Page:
Benedict foresees no risk that the moto proprio will cause anyone to call into question Vatican II, which necessarily means that one of the conditions for a priest to receive permission to say the Tridentine Mass is to agree with Vatican II.

He knows, as everyone does, that various institutes – the Fraternity of St. Peter, the Institute of Christ the King, the Apostolic Administration of St. John Mary Vianney, and the Institute of the Good Shepherd – have already agreed with Vatican II. So, this message is not directed to them, but rather to another association that is approaching an agreement. Regarding the latter, Benedict’s discrete reference to an “unfounded fear” is a message to the Bishops saying, “I will not allow anyone to receive such permission unless he agrees with Vatican II. You can be sure of that.”

So, if he fulfils these two conditions, any priest who has the juridical approval of the Diocese and knows his Latin and the rubrics of the 1962 Missal, can appear in any parish and ask permission to say the Tridentine Mass for a certain group of people. The pastor will assent if he is sure “that the welfare of these faithful harmonizes with the ordinary pastoral care of the parish, avoiding discord and favoring the unity of the whole Church” (m.p., art. 5 § 1). That is, this is the moment for the pastor to check if the priest has objections against the New Mass or Vatican II. If he does, or the pastor thinks that such permission could displease the Bishop and jeopardize his career, he can simply refuse permission. If this occurs, priest and faithful can go to the Bishop, and if he does not allow it, then they can appeal to the Vatican.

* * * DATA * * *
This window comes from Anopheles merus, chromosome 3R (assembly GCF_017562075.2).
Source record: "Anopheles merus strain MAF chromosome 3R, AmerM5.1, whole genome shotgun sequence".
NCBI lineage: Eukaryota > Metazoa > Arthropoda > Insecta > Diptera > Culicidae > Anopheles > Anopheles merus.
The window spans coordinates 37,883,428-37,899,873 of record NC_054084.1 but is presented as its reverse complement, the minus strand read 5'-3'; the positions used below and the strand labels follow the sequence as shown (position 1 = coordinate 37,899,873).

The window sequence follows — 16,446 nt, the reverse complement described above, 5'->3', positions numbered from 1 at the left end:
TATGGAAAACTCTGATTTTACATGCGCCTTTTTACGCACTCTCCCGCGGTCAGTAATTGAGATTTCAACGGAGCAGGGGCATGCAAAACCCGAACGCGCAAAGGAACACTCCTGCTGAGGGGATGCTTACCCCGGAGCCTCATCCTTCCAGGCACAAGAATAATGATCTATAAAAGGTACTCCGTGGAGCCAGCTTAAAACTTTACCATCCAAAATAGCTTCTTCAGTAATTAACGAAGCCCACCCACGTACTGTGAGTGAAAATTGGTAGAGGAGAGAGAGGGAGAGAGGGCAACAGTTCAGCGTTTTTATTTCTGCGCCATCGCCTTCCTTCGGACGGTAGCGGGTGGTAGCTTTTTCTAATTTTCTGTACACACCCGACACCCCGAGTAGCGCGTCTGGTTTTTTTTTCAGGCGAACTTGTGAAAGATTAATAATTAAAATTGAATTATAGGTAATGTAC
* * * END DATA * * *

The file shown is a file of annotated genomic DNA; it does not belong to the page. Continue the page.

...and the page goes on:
Up until now – I write on July 17 – several priests have already publicly denied any Tridentine Mass for their parishes. Some Prelates, such as Bishop Donald Trautman of Erie, Pennsylvania, have also refused permission. Card. Roger Mahony, through his spokesman, put out some statements that are very close to a general refusal for more Tridentine Masses.

If such cases become more general, the whole picture, apparently so favorable to conservatives, ends by being not so different from what has been permitted to this date, where the rare celebrations of the Tridentine Mass are relegated to inconvenient hours and places in order not to disturb attendance at the Novus Ordo.

Doctrinal omissions

Interesting enough, in neither the motu proprio nor his introductory letter does Benedict XVI say a word about the main doctrinal objections against the Novus Ordo Mass as favoring Protestantism, or against Vatican II and its fruits as being contrary to the previous Catholic Magisterium.

Paul VI with Protestants

Paul VI with the Protestant theologians he invited to help write the New Mass. He wanted to be sure that nothing would displease their heresy